Some weeks ago, a new research article about the speech perception ability of people who stutter was published in the Journal of Fluency Disorders: “Backward masking oftones and speech in people who do and do not stutter” by Shriva Basu, Robert S. Schlauch, and Javanthi Sasisekaran.
They replicated a backward masking experiment previously conducted by Peter Howell and colleagues (Howell et al., 2000; Howell & Williams, 2004; Howell, Davis, & Williams, 2006), in which the detection threshold for a short probe tone in a quiet background was compared with that in the presence of masking noise which was presented immediately after the tone. The decibel difference in the thresholds for the two conditions is the amount of “backward” masking which can be taken as a measure of accuracy and rapidity in central auditory processing.
Howell and colleagues found a greater amount of masking on average in children who stutter as compared with normal fluent children and also in children who persisted in stuttering as compared with those who recovered. There was, however, some overlap between the groups, thus Howell et al. (2006) concluded that an elevated backward masking threshold is sufficient but not necessary for stuttering to persist.
Different from Howell’s experiments, Basu and colleagues used adults (8 who stutter, 8 who don’t) as participants, and, in addition to a tone, vowel-consonant (VC) syllables as stimuli in a further experimental condition: 45 nonsense syllables, with 15 different consonants in three vowel contexts: /a/, /i/, or /u/. All stimuli were presented with and without backward masking. In the tone detection tasks, participants pushed a button when they perceived the tone, in the syllable recognition tasks, they repeated aloud what they heard.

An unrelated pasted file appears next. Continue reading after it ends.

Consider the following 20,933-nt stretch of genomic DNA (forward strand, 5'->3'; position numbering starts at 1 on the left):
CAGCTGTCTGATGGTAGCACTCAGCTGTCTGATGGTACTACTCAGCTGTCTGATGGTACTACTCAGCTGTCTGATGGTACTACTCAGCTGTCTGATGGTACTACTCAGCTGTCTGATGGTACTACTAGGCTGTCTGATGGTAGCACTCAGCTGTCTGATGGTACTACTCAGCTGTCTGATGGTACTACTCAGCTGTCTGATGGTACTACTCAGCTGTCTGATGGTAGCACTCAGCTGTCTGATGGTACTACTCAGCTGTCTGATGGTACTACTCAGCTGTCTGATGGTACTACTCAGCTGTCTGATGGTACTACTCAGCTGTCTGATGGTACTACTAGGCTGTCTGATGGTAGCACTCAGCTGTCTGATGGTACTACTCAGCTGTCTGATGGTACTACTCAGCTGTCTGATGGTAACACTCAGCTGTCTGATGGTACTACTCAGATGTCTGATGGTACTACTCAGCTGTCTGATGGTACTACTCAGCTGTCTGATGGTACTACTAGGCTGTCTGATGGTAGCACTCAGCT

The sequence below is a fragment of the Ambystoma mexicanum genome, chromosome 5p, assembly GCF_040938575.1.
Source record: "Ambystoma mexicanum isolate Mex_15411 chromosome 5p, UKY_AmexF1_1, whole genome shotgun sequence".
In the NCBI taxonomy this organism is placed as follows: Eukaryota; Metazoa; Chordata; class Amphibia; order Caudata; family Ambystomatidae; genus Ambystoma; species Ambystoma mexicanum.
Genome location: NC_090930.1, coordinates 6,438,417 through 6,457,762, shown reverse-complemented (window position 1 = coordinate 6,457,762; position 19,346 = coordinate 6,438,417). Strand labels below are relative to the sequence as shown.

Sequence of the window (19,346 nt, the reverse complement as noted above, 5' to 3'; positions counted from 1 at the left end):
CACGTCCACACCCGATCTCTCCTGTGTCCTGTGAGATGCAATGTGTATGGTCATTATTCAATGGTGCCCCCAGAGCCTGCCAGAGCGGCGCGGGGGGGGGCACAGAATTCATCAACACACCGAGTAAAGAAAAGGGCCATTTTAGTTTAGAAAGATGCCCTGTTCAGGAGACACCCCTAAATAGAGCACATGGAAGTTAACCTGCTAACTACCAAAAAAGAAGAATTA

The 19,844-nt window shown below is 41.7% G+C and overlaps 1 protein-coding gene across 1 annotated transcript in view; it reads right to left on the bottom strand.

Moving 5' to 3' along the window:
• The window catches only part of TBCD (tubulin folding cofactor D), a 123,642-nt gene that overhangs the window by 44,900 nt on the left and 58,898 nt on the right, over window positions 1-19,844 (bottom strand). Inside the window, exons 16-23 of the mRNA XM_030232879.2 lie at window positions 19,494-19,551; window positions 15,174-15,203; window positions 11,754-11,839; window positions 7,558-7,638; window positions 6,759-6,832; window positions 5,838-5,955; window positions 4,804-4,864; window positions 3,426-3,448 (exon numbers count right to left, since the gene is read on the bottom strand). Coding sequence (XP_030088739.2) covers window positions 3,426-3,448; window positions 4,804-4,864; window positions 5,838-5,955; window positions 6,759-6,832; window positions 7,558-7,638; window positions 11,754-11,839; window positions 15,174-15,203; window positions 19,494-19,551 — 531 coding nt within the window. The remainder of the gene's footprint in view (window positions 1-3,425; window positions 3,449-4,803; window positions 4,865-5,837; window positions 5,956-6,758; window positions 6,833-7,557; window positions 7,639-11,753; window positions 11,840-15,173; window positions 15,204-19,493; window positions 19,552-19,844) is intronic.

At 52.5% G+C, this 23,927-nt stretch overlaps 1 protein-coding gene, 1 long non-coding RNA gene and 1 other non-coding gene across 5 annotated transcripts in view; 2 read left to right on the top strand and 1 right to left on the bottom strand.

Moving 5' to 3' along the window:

The study confirmed the results obtained by Howell and colleagues: Stuttering participants, as a group, were significantly poorer than the control group in the conditions for tones and speech with backward masking immediately following the stimuli
The surprising result of the study, however, was that the stuttering group performed significantly poorer than the controls in the syllable recognition task even without masking, that is, in the control condition with quiet background – and there was no overlap across the two groups (see Fig. 2 in the paper).The authors propose two possible explanations for this finding: Either people who stutter have indistinct phonemic categories, or consonants were masked by vowels in the VC syllables.
I prefer the latter explanation. The first one would point to a pure speech perception deficit not related to the findings with non-speech stimuli. And if people who stutter had indistinct phonemic categories, one would expect them to have difficulty in distinct articulation, but this is usually not the case.
The second explanation, by contrast, is coherent with the results of the authors’ and Howell’s backward masking experiments using non-speech stimuli, and further with findings of other studies of auditory abilities of people who stutter, all suggesting a subtle deficit in central auditory processing (e.g., Chang et al., 2009; Hampton & Weber-Fox, 2008; Kikuchi et al., 2011; Prestes et al.,2016; Saltuklaroglu et al., 2017).